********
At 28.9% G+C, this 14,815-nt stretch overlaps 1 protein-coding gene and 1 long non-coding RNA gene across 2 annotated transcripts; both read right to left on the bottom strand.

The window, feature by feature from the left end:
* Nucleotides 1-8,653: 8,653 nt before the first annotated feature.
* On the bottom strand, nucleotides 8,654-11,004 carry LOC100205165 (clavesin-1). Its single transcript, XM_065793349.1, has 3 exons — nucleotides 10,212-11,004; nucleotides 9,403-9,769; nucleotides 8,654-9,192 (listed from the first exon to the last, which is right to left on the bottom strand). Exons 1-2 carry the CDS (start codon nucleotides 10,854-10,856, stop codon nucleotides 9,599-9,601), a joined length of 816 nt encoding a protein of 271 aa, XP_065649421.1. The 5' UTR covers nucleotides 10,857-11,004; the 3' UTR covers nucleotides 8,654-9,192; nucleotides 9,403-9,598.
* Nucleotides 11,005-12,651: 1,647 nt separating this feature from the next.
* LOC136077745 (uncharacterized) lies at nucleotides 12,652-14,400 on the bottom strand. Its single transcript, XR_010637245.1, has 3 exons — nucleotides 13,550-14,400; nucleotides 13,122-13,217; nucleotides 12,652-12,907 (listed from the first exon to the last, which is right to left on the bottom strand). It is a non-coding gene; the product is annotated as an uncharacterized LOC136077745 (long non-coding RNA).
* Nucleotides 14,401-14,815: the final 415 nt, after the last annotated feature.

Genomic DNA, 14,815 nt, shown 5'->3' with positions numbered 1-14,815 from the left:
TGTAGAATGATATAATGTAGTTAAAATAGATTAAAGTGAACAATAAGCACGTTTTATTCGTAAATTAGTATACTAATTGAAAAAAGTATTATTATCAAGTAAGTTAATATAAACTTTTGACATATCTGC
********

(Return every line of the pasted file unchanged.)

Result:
At 28.9% G+C, this 14,815-nt stretch overlaps 1 protein-coding gene and 1 long non-coding RNA gene across 2 annotated transcripts; both read right to left on the bottom strand.

The window, feature by feature from the left end:
* Nucleotides 1-8,653: 8,653 nt before the first annotated feature.
* On the bottom strand, nucleotides 8,654-11,004 carry LOC100205165 (clavesin-1). Its single transcript, XM_065793349.1, has 3 exons — nucleotides 10,212-11,004; nucleotides 9,403-9,769; nucleotides 8,654-9,192 (listed from the first exon to the last, which is right to left on the bottom strand). Exons 1-2 carry the CDS (start codon nucleotides 10,854-10,856, stop codon nucleotides 9,599-9,601), a joined length of 816 nt encoding a protein of 271 aa, XP_065649421.1. The 5' UTR covers nucleotides 10,857-11,004; the 3' UTR covers nucleotides 8,654-9,192; nucleotides 9,403-9,598.
* Nucleotides 11,005-12,651: 1,647 nt separating this feature from the next.
* LOC136077745 (uncharacterized) lies at nucleotides 12,652-14,400 on the bottom strand. Its single transcript, XR_010637245.1, has 3 exons — nucleotides 13,550-14,400; nucleotides 13,122-13,217; nucleotides 12,652-12,907 (listed from the first exon to the last, which is right to left on the bottom strand). It is a non-coding gene; the product is annotated as an uncharacterized LOC136077745 (long non-coding RNA).
* Nucleotides 14,401-14,815: the final 415 nt, after the last annotated feature.

Genomic DNA, 14,815 nt, shown 5'->3' with positions numbered 1-14,815 from the left:
TGTAGAATGATATAATGTAGTTAAAATAGATTAAAGTGAACAATAAGCACGTTTTATTCGTAAATTAGTATACTAATTGAAAAAAGTATTATTATCAAGTAAGTTAATATAAACTTTTGACATATCTGC